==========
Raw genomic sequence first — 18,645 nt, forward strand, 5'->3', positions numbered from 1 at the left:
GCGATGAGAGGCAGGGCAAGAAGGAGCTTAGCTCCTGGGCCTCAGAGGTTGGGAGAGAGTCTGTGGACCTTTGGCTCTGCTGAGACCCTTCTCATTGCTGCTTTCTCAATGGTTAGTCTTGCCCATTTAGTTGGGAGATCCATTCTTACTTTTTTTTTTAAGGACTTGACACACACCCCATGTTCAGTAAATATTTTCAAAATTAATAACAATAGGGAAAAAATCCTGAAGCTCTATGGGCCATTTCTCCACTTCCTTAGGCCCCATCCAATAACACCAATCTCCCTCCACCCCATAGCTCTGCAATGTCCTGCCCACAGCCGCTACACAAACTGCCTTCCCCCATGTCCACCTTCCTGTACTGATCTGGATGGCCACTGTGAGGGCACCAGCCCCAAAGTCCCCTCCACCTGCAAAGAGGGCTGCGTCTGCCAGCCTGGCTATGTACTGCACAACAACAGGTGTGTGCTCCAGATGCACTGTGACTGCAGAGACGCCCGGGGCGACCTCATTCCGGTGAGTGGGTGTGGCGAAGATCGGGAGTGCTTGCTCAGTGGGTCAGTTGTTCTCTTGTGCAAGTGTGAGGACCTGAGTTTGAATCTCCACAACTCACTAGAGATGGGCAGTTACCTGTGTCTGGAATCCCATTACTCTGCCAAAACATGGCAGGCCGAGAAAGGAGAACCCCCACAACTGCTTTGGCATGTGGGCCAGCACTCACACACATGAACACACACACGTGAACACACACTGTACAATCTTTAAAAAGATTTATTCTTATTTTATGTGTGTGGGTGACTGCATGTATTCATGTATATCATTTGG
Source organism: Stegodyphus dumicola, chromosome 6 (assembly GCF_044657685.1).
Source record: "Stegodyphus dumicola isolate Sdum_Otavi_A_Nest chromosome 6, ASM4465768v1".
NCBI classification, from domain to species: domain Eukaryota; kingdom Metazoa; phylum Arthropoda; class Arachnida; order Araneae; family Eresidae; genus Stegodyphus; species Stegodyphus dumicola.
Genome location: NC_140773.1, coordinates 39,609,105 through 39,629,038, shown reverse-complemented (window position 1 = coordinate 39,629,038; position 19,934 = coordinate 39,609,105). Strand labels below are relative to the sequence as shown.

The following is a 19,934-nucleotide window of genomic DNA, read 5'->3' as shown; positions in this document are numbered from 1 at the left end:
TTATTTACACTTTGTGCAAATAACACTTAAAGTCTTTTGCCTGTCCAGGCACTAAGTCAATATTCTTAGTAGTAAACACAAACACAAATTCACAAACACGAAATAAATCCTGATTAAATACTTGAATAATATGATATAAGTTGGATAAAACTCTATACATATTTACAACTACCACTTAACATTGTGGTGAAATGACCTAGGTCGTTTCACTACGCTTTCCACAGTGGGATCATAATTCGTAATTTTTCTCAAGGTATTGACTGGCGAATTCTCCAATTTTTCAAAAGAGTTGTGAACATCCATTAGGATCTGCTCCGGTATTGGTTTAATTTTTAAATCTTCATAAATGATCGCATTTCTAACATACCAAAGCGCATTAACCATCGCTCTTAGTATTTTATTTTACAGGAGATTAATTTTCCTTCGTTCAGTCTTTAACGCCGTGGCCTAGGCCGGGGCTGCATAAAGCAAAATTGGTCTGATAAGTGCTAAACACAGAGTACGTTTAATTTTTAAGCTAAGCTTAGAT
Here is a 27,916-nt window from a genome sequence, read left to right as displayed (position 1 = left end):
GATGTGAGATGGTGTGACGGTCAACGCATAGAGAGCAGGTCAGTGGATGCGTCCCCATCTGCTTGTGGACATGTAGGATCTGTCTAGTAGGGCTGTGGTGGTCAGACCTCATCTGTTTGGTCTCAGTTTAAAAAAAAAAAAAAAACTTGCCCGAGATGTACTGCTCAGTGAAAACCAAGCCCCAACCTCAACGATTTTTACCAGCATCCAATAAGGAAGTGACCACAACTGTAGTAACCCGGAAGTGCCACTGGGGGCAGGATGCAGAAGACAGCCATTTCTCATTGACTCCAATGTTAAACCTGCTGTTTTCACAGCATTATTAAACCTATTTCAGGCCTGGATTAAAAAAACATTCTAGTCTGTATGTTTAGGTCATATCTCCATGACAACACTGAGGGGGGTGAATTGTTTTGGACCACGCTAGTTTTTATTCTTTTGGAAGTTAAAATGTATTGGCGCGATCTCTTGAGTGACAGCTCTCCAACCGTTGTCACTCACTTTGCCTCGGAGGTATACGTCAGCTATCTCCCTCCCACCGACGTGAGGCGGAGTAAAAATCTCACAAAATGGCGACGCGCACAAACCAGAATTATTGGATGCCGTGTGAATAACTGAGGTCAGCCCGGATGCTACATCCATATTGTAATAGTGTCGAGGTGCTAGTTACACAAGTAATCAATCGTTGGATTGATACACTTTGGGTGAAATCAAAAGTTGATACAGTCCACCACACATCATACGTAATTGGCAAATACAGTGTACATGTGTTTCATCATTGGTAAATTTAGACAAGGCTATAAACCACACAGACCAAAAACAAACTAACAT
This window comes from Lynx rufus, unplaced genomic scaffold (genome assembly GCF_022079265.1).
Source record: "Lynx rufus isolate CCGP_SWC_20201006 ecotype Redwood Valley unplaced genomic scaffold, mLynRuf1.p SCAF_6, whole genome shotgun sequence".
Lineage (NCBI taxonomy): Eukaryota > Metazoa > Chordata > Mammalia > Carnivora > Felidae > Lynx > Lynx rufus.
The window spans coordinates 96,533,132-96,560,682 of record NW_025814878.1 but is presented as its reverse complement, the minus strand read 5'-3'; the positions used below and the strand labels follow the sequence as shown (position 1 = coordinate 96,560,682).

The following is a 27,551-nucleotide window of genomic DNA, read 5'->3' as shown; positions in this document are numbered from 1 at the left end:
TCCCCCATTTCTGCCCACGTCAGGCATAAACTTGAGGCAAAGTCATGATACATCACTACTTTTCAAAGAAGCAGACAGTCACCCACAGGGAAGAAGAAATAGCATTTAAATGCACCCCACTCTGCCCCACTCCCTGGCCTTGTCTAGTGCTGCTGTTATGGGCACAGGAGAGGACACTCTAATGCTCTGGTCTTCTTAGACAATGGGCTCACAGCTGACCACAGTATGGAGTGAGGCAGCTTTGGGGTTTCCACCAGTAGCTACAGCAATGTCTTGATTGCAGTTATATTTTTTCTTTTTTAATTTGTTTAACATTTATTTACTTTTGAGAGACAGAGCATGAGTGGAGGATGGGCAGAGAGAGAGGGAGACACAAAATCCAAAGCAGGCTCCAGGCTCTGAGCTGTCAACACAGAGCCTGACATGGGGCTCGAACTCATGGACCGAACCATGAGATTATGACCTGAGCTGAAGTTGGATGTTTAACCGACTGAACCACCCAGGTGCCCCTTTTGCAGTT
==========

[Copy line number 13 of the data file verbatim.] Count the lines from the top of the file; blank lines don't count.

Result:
Lineage (NCBI taxonomy): Eukaryota > Metazoa > Chordata > Mammalia > Carnivora > Felidae > Lynx > Lynx rufus.